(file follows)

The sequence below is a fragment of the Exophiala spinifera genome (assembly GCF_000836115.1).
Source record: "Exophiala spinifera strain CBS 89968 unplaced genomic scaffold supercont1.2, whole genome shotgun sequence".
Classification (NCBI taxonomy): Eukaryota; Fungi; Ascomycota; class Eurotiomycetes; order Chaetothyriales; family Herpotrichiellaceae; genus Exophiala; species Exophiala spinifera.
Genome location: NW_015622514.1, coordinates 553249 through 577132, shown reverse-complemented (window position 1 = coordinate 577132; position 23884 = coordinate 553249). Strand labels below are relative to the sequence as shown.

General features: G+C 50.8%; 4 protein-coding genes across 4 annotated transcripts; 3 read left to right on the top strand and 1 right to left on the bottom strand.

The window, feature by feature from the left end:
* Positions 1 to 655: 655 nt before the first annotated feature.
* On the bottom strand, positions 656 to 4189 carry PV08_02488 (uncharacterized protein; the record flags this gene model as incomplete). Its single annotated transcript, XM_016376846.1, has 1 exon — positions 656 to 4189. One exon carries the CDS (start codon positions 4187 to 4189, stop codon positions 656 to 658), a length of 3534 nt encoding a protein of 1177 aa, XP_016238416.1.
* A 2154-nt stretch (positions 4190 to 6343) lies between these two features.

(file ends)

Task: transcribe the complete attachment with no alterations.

The sequence below is a fragment of the Exophiala spinifera genome (assembly GCF_000836115.1).
Source record: "Exophiala spinifera strain CBS 89968 unplaced genomic scaffold supercont1.2, whole genome shotgun sequence".
Classification (NCBI taxonomy): Eukaryota; Fungi; Ascomycota; class Eurotiomycetes; order Chaetothyriales; family Herpotrichiellaceae; genus Exophiala; species Exophiala spinifera.
Genome location: NW_015622514.1, coordinates 553249 through 577132, shown reverse-complemented (window position 1 = coordinate 577132; position 23884 = coordinate 553249). Strand labels below are relative to the sequence as shown.

General features: G+C 50.8%; 4 protein-coding genes across 4 annotated transcripts; 3 read left to right on the top strand and 1 right to left on the bottom strand.

The window, feature by feature from the left end:
* Positions 1 to 655: 655 nt before the first annotated feature.
* On the bottom strand, positions 656 to 4189 carry PV08_02488 (uncharacterized protein; the record flags this gene model as incomplete). Its single annotated transcript, XM_016376846.1, has 1 exon — positions 656 to 4189. One exon carries the CDS (start codon positions 4187 to 4189, stop codon positions 656 to 658), a length of 3534 nt encoding a protein of 1177 aa, XP_016238416.1.
* A 2154-nt stretch (positions 4190 to 6343) lies between these two features.